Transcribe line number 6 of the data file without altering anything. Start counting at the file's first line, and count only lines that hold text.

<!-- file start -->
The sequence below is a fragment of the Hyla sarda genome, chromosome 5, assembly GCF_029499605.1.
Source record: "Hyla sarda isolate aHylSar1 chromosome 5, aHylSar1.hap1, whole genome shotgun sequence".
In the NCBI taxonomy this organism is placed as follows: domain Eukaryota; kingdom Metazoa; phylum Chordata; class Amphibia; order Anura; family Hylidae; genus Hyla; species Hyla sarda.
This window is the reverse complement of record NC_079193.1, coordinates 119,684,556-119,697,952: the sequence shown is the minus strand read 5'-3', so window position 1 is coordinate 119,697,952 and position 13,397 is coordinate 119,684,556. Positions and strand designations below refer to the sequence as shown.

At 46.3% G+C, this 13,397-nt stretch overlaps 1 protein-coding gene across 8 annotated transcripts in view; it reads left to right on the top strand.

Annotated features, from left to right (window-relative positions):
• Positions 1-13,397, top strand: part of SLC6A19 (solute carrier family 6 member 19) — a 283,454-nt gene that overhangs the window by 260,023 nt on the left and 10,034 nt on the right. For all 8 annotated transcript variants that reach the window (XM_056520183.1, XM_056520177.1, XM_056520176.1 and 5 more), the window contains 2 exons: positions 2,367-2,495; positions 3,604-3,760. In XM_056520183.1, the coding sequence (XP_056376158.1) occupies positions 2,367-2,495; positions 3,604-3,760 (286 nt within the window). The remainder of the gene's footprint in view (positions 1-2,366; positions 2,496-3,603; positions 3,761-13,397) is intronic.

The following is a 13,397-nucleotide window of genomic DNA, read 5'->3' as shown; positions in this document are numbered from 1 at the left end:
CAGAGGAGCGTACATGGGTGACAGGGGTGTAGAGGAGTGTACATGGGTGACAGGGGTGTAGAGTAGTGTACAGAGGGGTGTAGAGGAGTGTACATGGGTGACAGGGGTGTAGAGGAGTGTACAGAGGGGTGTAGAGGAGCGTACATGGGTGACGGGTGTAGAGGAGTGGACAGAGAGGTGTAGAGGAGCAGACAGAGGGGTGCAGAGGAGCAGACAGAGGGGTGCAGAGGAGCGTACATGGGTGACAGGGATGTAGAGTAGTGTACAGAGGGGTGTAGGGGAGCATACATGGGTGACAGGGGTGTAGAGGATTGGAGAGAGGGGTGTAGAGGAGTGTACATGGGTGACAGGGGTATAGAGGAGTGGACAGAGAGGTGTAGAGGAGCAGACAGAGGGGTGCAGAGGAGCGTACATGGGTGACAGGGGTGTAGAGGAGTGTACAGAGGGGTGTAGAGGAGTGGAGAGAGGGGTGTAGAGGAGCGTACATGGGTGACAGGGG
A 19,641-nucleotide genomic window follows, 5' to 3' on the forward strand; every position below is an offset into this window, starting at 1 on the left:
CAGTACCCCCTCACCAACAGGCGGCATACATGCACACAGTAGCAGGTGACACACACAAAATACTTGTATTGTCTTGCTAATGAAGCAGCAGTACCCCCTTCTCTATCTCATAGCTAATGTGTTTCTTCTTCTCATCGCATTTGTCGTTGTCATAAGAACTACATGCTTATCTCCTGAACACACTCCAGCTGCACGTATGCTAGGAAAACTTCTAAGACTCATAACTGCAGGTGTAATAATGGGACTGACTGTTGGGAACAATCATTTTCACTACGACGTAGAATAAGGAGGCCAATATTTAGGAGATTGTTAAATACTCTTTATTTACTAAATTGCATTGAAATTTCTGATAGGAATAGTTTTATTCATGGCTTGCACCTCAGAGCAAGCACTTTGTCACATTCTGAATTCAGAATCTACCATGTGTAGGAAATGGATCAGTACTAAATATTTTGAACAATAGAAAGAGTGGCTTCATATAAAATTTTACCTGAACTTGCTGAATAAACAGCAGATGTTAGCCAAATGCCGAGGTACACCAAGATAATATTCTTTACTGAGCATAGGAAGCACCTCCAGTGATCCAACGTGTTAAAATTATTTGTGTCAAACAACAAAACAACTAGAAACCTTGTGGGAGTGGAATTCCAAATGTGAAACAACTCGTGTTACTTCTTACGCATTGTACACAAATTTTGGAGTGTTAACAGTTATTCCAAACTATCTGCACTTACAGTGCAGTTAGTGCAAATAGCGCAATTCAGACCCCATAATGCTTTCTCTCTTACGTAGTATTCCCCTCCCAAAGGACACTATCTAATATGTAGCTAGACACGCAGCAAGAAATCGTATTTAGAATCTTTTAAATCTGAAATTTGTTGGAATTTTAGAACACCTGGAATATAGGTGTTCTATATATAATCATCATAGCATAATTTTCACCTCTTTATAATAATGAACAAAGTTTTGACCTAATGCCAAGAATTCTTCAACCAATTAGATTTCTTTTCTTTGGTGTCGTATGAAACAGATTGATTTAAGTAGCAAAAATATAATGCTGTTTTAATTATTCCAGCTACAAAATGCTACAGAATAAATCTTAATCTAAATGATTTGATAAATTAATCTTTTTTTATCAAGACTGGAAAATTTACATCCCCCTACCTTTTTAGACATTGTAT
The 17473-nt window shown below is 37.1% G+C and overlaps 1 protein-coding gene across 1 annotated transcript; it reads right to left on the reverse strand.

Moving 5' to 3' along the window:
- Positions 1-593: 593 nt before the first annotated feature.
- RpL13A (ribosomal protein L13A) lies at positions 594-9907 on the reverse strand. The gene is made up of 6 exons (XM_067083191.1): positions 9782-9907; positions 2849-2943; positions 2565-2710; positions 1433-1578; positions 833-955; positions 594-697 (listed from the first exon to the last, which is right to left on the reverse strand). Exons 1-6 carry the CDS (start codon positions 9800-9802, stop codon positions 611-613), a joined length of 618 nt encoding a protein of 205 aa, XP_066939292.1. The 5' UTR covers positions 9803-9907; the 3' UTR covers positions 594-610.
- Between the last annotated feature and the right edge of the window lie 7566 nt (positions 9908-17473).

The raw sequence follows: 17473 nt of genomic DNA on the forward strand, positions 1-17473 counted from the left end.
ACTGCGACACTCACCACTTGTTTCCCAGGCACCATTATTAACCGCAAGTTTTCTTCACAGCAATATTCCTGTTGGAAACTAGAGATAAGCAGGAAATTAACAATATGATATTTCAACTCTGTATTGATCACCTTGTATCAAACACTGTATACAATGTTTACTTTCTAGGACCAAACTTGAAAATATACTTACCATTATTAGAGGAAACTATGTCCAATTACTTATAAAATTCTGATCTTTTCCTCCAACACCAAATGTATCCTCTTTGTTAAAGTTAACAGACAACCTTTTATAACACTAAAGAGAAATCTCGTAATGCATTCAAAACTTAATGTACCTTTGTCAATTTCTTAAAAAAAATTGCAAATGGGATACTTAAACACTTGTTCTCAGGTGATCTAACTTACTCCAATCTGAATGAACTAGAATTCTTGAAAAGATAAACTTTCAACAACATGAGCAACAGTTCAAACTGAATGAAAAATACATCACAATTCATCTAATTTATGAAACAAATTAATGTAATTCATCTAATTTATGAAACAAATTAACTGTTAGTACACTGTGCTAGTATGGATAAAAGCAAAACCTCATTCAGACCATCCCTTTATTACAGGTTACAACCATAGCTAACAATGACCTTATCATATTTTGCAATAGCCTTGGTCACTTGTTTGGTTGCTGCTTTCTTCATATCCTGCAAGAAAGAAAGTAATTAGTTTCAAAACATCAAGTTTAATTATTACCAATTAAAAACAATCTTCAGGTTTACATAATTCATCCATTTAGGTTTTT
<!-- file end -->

Annotated features, from left to right (window-relative positions):